Word of continued action with big stripers in New Jersey’s Raritan Bay has Long Island bass fans chomping at the bit to start hooking the heavy hitters right here at home.
New York’s marine season for stripers opened on Monday with scattered reports of school-class fish mostly measuring less than the minimum size limit of 28 inches coming from Jamaica Bay and intermittent points east along the ocean beaches to Montauk. On the North Shore, Oyster Bay, Hempstead and Mount Sinai harbors also rewarded surf anglers, although scores were better at night.
Heading into the weekend, all signs are looking good for serious improvement in the number of keeper bass to be encountered save for the weather: stiff winds and rain are forecast for Friday (4/19) and Saturday (4/20).
“Right now local waters are still a little on the cool side for stripers,” said Capt. Mike Barnett of the Freeport charter vessel Codfather. “Then again, we are seeing vast schools of bunker, plenty of spearing, and diving gannets working the bait hard between Jones and Fire Island inlets. Those are all indications bigger bass are about to show so the action should kick in over the next week or so.”
While he awaits the cow bass, Barnett has been targeting blackfish. The tasty tautogs have been feeding well on green crabs in 40- to 60-foot depths south of Jones Inlet. On Tuesday, the skipper put Tim Sherman’s group on a limit catch of ‘tog weighing up to 5 pounds.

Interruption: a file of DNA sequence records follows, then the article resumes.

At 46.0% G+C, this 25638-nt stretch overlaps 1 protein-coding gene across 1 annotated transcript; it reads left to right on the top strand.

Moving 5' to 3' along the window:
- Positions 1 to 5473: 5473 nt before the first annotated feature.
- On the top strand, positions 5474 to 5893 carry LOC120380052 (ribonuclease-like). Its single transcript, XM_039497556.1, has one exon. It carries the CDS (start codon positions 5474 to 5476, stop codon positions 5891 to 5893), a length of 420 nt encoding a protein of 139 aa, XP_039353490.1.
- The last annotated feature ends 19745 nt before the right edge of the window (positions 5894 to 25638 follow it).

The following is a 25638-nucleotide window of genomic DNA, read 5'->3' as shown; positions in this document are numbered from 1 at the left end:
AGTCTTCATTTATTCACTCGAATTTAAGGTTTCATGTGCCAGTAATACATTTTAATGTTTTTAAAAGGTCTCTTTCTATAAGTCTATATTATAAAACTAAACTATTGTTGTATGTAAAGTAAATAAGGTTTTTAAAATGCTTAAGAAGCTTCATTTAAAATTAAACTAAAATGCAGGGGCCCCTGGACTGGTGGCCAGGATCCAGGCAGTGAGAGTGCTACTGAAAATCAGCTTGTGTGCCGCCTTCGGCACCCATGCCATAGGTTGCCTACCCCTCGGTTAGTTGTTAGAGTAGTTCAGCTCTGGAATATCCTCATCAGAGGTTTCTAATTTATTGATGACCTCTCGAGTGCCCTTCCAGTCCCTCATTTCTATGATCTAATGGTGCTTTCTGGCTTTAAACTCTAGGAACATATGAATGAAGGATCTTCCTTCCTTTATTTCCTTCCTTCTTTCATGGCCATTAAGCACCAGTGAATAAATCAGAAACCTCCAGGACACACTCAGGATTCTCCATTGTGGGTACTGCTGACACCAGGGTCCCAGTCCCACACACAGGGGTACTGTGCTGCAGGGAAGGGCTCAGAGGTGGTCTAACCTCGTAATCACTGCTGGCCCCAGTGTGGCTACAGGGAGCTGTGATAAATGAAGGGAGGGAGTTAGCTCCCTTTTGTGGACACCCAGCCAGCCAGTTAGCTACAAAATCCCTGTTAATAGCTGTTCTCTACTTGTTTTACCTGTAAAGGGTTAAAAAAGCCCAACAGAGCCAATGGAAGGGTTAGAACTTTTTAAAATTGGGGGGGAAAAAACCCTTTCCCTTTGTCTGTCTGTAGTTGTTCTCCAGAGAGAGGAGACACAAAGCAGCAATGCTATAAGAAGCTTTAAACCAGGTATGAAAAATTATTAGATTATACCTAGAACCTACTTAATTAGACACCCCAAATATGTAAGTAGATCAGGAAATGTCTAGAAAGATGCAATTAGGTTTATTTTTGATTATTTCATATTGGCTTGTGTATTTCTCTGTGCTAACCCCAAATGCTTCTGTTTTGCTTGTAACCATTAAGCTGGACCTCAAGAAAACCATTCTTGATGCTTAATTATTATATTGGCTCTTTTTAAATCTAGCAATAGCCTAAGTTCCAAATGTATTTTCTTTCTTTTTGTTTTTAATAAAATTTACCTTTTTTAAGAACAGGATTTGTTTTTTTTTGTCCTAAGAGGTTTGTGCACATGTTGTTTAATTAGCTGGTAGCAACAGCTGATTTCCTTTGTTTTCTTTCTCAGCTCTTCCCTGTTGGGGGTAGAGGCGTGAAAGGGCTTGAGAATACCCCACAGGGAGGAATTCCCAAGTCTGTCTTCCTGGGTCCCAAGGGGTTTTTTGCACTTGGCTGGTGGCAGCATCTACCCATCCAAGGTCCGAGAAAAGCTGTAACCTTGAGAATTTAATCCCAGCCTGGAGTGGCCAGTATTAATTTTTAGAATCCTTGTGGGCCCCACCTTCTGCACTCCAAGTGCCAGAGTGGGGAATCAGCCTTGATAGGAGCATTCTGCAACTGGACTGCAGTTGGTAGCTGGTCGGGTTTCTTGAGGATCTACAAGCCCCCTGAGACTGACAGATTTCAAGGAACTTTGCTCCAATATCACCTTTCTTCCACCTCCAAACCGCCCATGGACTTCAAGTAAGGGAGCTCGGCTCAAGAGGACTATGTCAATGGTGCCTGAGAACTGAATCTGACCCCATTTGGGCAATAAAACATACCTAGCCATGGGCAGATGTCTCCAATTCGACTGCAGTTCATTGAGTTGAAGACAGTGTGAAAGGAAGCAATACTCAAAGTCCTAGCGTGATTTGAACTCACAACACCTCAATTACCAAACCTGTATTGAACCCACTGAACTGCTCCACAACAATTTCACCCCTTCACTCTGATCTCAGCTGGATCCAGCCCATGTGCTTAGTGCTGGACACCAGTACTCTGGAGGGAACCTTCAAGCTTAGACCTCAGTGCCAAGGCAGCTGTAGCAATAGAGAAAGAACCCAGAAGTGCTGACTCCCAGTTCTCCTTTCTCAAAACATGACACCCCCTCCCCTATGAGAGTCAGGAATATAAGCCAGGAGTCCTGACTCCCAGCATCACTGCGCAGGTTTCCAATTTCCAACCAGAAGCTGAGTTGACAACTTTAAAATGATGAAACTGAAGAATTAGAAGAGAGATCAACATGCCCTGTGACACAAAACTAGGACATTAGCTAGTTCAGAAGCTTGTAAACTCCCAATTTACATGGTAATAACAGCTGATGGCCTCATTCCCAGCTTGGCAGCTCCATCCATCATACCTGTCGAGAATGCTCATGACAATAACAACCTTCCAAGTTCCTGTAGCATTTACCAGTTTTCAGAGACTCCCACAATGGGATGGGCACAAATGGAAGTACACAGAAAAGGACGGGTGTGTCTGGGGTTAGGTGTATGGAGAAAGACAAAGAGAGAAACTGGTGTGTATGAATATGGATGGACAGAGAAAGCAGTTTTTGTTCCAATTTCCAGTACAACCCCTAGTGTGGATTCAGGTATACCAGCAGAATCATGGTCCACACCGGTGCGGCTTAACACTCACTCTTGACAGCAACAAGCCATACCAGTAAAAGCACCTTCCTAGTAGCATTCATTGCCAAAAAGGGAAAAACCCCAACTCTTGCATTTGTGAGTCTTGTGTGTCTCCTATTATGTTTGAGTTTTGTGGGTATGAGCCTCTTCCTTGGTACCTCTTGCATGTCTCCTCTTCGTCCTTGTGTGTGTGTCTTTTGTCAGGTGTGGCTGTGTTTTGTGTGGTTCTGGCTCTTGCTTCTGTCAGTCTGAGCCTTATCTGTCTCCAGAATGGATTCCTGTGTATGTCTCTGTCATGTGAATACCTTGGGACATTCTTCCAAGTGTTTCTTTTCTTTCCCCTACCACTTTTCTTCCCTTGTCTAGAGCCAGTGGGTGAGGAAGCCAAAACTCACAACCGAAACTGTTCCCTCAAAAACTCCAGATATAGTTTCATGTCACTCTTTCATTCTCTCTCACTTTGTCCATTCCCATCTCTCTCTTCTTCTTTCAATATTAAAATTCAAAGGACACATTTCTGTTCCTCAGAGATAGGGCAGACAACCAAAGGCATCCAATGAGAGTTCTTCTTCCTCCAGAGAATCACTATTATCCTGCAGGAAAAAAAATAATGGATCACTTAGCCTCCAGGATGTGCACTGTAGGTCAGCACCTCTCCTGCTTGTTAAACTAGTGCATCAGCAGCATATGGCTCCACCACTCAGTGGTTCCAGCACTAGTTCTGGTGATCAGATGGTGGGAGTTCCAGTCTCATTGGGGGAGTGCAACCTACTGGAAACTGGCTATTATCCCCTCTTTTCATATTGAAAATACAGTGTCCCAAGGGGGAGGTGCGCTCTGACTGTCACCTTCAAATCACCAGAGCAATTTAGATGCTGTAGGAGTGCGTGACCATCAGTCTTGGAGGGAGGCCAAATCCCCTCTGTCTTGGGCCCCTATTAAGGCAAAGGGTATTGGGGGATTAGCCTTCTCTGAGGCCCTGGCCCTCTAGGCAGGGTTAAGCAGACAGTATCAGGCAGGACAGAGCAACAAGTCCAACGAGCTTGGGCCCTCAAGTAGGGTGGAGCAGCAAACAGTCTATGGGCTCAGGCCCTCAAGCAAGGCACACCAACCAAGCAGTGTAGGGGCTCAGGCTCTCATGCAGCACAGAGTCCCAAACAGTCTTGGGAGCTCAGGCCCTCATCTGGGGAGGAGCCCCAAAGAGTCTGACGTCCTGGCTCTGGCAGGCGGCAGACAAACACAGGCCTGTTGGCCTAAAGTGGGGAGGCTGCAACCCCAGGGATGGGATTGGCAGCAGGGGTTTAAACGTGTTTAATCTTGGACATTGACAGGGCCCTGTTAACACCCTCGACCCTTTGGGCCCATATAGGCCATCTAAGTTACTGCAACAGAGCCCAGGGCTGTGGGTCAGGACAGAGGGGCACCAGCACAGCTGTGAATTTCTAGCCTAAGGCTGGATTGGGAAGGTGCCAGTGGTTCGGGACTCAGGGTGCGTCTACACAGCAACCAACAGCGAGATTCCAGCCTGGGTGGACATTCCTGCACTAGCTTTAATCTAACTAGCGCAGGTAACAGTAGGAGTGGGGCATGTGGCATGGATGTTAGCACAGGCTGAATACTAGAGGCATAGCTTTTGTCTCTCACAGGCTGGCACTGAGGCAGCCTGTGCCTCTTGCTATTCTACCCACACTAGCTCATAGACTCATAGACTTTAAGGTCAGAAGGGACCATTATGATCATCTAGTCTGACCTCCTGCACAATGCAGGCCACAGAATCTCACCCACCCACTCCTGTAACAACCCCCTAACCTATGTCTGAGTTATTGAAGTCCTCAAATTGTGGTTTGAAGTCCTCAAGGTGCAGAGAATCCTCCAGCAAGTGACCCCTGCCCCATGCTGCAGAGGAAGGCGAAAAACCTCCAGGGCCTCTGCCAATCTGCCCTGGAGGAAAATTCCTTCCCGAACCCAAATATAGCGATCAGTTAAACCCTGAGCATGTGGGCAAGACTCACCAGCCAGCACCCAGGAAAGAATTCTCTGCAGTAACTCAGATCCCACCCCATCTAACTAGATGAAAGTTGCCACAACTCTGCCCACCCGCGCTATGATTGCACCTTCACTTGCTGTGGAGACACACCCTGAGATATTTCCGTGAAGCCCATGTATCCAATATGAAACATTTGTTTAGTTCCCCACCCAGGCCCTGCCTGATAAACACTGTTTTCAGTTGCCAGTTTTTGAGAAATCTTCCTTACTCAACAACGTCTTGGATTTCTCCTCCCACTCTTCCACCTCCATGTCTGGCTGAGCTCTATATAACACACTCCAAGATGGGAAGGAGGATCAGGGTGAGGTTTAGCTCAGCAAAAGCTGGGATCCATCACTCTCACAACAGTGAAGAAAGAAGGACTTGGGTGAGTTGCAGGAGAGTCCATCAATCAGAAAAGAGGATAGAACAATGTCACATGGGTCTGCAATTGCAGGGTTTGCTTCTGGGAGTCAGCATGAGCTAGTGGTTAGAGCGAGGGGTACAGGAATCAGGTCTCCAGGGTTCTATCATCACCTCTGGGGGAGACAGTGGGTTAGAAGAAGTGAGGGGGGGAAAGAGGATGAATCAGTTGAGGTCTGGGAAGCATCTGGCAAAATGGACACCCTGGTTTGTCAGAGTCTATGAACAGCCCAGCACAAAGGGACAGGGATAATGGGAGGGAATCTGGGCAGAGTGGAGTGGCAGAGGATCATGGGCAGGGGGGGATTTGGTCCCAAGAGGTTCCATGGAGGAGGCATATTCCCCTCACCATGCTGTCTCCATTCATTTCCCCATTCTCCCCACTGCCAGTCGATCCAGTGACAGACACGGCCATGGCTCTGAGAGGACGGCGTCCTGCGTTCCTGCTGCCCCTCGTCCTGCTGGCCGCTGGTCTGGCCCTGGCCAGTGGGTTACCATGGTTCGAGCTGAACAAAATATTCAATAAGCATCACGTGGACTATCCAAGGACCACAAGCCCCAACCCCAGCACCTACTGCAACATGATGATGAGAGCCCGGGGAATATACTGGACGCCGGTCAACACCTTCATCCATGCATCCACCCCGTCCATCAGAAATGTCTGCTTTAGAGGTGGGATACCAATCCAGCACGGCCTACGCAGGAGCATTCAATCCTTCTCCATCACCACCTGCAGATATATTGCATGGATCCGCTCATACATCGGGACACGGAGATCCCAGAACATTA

Surf anglers, too, are hoping the bass arrive in bigger sizes, but the number of schoolies in the 14- to 20-inch class being caught along South Shore beaches has been steadily picking up steam. The waters around Democrat Point and Fire Island Inlet have seen some surfcasters connecting with as many as 20 schoolies per trip on clams, bloodworms and soft-plastic swimbaits. It’s fun fishing, and with most of the bass too small to keep, it’s also the perfect training ground for youngsters and novices to learn best practices for letting fish go.
Cuomo signs bunker bill
Governor Andrew Cuomo has signed a bill to protect menhaden and improve ocean health in New York waters. The bill was sponsored by Assemb. Steven Englebright (D-Setauket) and championed by State Sen. Todd Kaminsky (D-Long Beach).
The new law prohibits commercial fishing for menhaden (bunker) using industrial purse seine nets. It’s intended to protect one of the most important local food sources for stripers, whales, dolphin, bluefish, coastal sharks, seals and seabirds, among other predatory species that frequent New York’s waters.
In a news release, Cuomo noted that New York has made significant investments to improve habitat, clean up sources of harmful pollution, and restore a healthy diversity of life to our waters.
“This critical new law,” he stated, “will help us further protect a vital fishery that supports species important to our sportfishing economy, as well as the majestic whales and other marine life that are once again returning to our state’s coastal waters.”
Purse sein nets can be as large as six city blocks. They are held down by weights at the bottom and buoyed by floats at the top edge, and are drawn tight around entire schools of fish for each haul. Many of the menhaden harvested with this method are ultimately used for production of fish oil, fertilizer and fishmeal.